The patient initially responded to antibiotic treatment with improvement in both neurological and pulmonary functions as he was able to follow commands and could tolerate tracheostomy collar with minimal ventilator support. Unfortunately his clinical course was complicated by an extensive venous thromboembolism that led to compartment syndrome and circulatory collapse despite urgent exploration and fasciotomy and he passed away shortly afterwards.

The autopsy report confirmed multiple brain abscesses in the inferior portion of bilateral frontal lobes and bilateral parietal-occipital junction with extension into the posterior horn of the right lateral ventricle and posterior medial part of left cerebellum. It also confirmed a lung abscess in the left lower lung lobe which was the most likely the source of brain abscesses from hematogenous dissemination or retrograde flow through the vertebral veins of the causative organism (S. anginosus).

3. Discussion and Conclusion

Timely treatment for body abscesses is essential to hinder dissemination of infection and to prevent the grave complications of overwhelming sepsis and multiorgan failure. This, however, should not distract physicians from pursuing specific organism identification. Not only does it help establish the possible source of infection, but also it serves as a guideline for treatment should the patient develop relapse or reinfection later on [2, 4].

While S. anginosus is one of the normal flora bacteria, it can still cause extensive disseminated infections even in immunocompetent patients. The typical treatment for these infections ampicillin or vancomycin, and drainage of any concomitant abscess [2]. Proceeding respiratory tract infection has been reported in some of the previously published cases and can be a predisposing factor to subsequent hematological spread [2, 4]. Individual cultures and sensitivities are essential to individually tailor the treatment though, and residual neurological damage is common when central nervous system is involved [2]. Only few cases have been reported to date, our case being one. Immediate identification and treatment are key to the management.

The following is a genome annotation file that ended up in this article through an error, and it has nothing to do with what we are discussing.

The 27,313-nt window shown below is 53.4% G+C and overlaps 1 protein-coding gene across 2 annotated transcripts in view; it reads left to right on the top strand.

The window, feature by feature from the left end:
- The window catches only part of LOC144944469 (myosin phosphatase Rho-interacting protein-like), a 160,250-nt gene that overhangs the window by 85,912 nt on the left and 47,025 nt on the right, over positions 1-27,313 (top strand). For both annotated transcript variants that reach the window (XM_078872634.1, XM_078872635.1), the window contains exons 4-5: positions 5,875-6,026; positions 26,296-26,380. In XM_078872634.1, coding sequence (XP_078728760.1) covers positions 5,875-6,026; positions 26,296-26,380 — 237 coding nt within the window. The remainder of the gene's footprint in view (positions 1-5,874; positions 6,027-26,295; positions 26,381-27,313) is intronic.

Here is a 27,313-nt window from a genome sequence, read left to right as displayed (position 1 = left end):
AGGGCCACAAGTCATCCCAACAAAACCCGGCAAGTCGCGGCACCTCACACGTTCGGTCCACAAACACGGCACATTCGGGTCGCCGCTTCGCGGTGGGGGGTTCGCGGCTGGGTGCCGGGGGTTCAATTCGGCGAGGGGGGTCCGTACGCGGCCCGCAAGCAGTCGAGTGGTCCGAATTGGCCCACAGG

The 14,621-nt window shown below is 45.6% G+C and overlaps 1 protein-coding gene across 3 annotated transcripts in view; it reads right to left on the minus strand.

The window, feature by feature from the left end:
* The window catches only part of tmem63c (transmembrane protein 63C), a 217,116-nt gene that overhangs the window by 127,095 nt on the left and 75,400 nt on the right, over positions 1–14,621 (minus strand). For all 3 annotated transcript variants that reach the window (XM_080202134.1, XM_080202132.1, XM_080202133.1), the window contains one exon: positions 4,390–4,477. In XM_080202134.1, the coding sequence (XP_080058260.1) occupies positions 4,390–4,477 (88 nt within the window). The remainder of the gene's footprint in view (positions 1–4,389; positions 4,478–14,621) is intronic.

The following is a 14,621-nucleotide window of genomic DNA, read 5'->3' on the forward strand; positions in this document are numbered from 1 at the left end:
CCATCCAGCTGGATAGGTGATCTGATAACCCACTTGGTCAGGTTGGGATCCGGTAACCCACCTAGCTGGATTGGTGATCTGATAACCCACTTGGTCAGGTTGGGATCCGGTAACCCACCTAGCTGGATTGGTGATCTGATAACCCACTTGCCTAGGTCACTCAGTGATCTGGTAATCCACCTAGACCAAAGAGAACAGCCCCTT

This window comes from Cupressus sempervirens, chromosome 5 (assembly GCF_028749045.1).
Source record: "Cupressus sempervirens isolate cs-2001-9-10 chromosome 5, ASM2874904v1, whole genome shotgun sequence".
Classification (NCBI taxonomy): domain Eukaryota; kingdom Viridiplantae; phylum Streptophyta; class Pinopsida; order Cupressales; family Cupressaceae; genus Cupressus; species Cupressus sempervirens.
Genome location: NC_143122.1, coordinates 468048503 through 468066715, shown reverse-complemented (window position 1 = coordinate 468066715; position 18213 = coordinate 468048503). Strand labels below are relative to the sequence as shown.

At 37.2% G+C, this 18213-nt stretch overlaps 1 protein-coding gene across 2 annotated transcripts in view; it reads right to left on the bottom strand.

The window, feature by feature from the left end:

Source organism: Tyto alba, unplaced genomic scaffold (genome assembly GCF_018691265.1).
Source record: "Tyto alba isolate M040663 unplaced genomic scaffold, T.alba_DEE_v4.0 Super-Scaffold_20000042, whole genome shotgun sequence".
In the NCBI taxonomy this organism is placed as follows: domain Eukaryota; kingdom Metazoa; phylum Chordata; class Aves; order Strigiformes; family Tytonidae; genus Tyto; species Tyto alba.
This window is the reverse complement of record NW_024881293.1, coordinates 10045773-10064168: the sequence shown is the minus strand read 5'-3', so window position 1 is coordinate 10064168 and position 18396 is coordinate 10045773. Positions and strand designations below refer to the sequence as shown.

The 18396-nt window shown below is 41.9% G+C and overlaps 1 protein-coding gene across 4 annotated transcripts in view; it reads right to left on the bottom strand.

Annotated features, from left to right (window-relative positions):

Conflict of Interests

The authors of this paper have no conflict of interests to declare.

References

  1. A. Jensen, T. Hoshino, and M. Kilian, “Taxonomy of the Anginosus group of the genus Streptococcus and description of Streptococcus anginosus subsp. whileyi subsp. nov. and Streptococcus constellatus subsp. viborgensis subsp. nov.,” International Journal of Systematic and Evolutionary Microbiology, vol. 63, no. 7, pp. 2506–2519, 2013. View at: Publisher Site | Google Scholar
  2. S. Giuliano, G. Rubini, A. Conte et al., “Streptococcus anginosus group disseminated infection: case report and review of literature,” Le Infezioni in Medicina, vol. 20, no. 3, pp. 145–154, 2012. View at: Google Scholar
  3. R. Mutneja, M. Shah, and N. Silverstein, “Concomitant lung and brain abscesses: a rare presentation of a common bacteria,” Connecticut Medicine, vol. 78, no. 1, pp. 25–27, 2014. View at: Google Scholar
  4. B. Y. Sunwoo and W. T. Miller Jr., “Streptococcus anginosus infections: crossing tissue planes,” Chest, vol. 146, no. 4, pp. e121–e125, 2014. View at: Publisher Site | Google Scholar

Copyright © 2015 Farah Al-Saffar et al. This is an open access article distributed under the Creative Commons Attribution License, which permits unrestricted use, distribution, and reproduction in any medium, provided the original work is properly cited.